Monday 30 June 2014

6 ways to improve your bounce rate to boost SEO results

Bounce rate, as explained by Google is “the percentage of visits in which users view only a single page of your site.”

If you have an e-commerce website, your aim is to get visitors to stick around, look at your products, read about your business, put items in their basket and make a purchase – then you need to get your bounce rate as low as possible as a high bounce rate means low conversion.

Bounce rate is also used by Google to measure how relevant a website is to the search terms or keywords used to find it. This means that if a website has a high bounce rate, not only will it convert fewer visitors, its Google rankings will be negatively affected. And on the flip slide, lowering your bounce rate shows Google that your website is relevant and useful, positively impacting your rankings.

How do you find out your bounce rate?

a) Firstly you’ll need to have Google Analytics set up.

b) If you’ve already done this, go to Behaviour > Site Content > Landing Pages.

c) Select Comparison View from the icons at the top right of your data table.

d) Select Bounce Rate from the (compared to site average) drop down, and you should see a chart like this:

Now on to how to reduce your bounce rate.

1. Drive quality traffic

As mentioned above, bounce rate tells Google how relevant a website is to search terms used to find the website. Driving quality, relevant, hungry-to-buy traffic is more important than getting large volumes of less interested visitors as poor quality traffic will only result in a high bounce rate.

First concentrate on ranking in Google search results for keyword terms that correlate closely to what your website is about, rather than more vague and competitive keywords with a large number of monthly searches.

2. Focus on customer intent

One reason that visitors don’t stick around on a website is not being able to find what they’re looking for. You know the frustrated feeling; you instantly hit the back button and go to the next website in the list of search results.

Overcome this by thinking about what your customers are most likely to want, need, expect, be looking for on your website and then clearly provide a route to that information from your landing pages. (A landing page is any page that a visitor enters your website on.)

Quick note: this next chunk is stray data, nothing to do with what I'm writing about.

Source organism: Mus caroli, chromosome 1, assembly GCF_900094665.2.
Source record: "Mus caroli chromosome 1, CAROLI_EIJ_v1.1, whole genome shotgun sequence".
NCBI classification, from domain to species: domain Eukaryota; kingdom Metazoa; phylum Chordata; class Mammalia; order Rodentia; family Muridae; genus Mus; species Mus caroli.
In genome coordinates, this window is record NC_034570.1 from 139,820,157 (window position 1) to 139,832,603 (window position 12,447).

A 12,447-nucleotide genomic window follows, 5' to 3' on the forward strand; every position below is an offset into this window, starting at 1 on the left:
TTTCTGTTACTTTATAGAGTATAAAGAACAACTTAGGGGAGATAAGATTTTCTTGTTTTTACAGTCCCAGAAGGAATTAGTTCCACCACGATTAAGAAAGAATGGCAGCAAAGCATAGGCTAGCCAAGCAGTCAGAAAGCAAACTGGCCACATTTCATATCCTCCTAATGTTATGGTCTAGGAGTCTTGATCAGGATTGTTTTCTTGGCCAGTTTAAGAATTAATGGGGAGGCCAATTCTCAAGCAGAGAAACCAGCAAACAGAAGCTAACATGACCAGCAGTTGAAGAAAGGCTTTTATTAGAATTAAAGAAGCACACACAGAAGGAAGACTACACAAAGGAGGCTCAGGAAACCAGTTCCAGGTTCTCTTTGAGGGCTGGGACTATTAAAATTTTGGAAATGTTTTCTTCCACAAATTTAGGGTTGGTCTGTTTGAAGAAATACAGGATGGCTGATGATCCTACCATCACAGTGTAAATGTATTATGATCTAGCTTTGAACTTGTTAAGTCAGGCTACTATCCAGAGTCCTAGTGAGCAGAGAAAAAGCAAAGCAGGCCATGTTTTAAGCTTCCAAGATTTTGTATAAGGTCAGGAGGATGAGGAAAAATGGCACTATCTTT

Use enquiry emails to provide you with insight into questions customer couldn't easily find the answers to on your website. You can use these questions to create an FAQ page, write blog articles on, add information to your landing pages, improve your product pages, and so on.

3. Get your website looking its best

With the online world becoming increasingly competitive, customers have higher expectations, they’re more impatient and less tolerant of poor design. Good design now signals legitimacy, trustworthiness and providing a quality product and service.

Google actually gives redesigning the landing pages of a website as the first piece of advice to websites with high bounce rates.

4. Improve usability

Usability is just as important as design. A website which looks amazing but offers a very tedious checkout process will lose customers to its competitors. How easy a website is to use is actually a reflection of the quality of customer service provided, it will not only build trust it will keep your visitors on your website, reducing your bounce rate. You can read more about how to improve your usability here.

5. Make your website mobile friendly

This is simply a website that will resize according to the screen it’s being viewed on. It’s a great way to optimise your website for those browsing on mobiles or tablets. Mobile traffic now accounts for one quarter of all web searches and 30% of shoppers say they will abandon a website if checkout is not optimised for mobile.

Additionally 57% of mobile users will leave a website if it takes longer than 3 seconds to load. Clearly, making your website accessible to mobile users can have a massive effect on reducing your bounce rate.

6. Give visitors a clear reason to buy from you

We've already mentioned how competitive e-commerce can be; this final point is one we couldn't leave out. Is it obvious to visitors why you are different to competitors? If you provide the best value for money, best quality product or fastest delivery service is this clearly stated on your website?

This differentiation actually comes down to brand definition. Visitors need to be given a compelling reason to stick with you rather than going back to the previous, maybe slightly cheaper but not as great, product. Providing this will keep them glued to your website and to you as a customer.

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